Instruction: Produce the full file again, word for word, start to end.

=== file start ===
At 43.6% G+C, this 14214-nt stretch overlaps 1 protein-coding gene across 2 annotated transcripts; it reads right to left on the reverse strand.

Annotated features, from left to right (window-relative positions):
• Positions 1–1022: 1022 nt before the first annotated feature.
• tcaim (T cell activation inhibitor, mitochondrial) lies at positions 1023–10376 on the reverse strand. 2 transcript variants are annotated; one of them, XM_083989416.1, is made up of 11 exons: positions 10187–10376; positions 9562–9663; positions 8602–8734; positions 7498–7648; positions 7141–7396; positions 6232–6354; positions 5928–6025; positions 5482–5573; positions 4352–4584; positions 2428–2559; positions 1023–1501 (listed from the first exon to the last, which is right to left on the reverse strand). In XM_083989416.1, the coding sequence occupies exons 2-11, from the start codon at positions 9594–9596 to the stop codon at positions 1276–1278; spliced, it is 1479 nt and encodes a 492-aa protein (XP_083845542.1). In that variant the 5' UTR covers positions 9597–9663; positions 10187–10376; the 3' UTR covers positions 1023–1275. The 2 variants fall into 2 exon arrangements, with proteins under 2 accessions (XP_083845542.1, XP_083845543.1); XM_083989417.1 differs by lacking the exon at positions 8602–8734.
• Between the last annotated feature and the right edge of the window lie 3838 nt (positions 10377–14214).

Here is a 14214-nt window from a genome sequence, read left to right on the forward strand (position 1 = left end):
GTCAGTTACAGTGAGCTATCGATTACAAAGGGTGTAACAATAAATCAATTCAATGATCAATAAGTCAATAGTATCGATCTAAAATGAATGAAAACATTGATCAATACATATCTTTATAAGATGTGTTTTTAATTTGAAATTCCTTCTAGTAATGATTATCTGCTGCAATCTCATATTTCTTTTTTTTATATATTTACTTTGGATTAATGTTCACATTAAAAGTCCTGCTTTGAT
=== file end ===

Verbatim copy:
At 43.6% G+C, this 14214-nt stretch overlaps 1 protein-coding gene across 2 annotated transcripts; it reads right to left on the reverse strand.

Annotated features, from left to right (window-relative positions):
• Positions 1–1022: 1022 nt before the first annotated feature.
• tcaim (T cell activation inhibitor, mitochondrial) lies at positions 1023–10376 on the reverse strand. 2 transcript variants are annotated; one of them, XM_083989416.1, is made up of 11 exons: positions 10187–10376; positions 9562–9663; positions 8602–8734; positions 7498–7648; positions 7141–7396; positions 6232–6354; positions 5928–6025; positions 5482–5573; positions 4352–4584; positions 2428–2559; positions 1023–1501 (listed from the first exon to the last, which is right to left on the reverse strand). In XM_083989416.1, the coding sequence occupies exons 2-11, from the start codon at positions 9594–9596 to the stop codon at positions 1276–1278; spliced, it is 1479 nt and encodes a 492-aa protein (XP_083845542.1). In that variant the 5' UTR covers positions 9597–9663; positions 10187–10376; the 3' UTR covers positions 1023–1275. The 2 variants fall into 2 exon arrangements, with proteins under 2 accessions (XP_083845542.1, XP_083845543.1); XM_083989417.1 differs by lacking the exon at positions 8602–8734.
• Between the last annotated feature and the right edge of the window lie 3838 nt (positions 10377–14214).

Here is a 14214-nt window from a genome sequence, read left to right on the forward strand (position 1 = left end):
GTCAGTTACAGTGAGCTATCGATTACAAAGGGTGTAACAATAAATCAATTCAATGATCAATAAGTCAATAGTATCGATCTAAAATGAATGAAAACATTGATCAATACATATCTTTATAAGATGTGTTTTTAATTTGAAATTCCTTCTAGTAATGATTATCTGCTGCAATCTCATATTTCTTTTTTTTATATATTTACTTTGGATTAATGTTCACATTAAAAGTCCTGCTTTGAT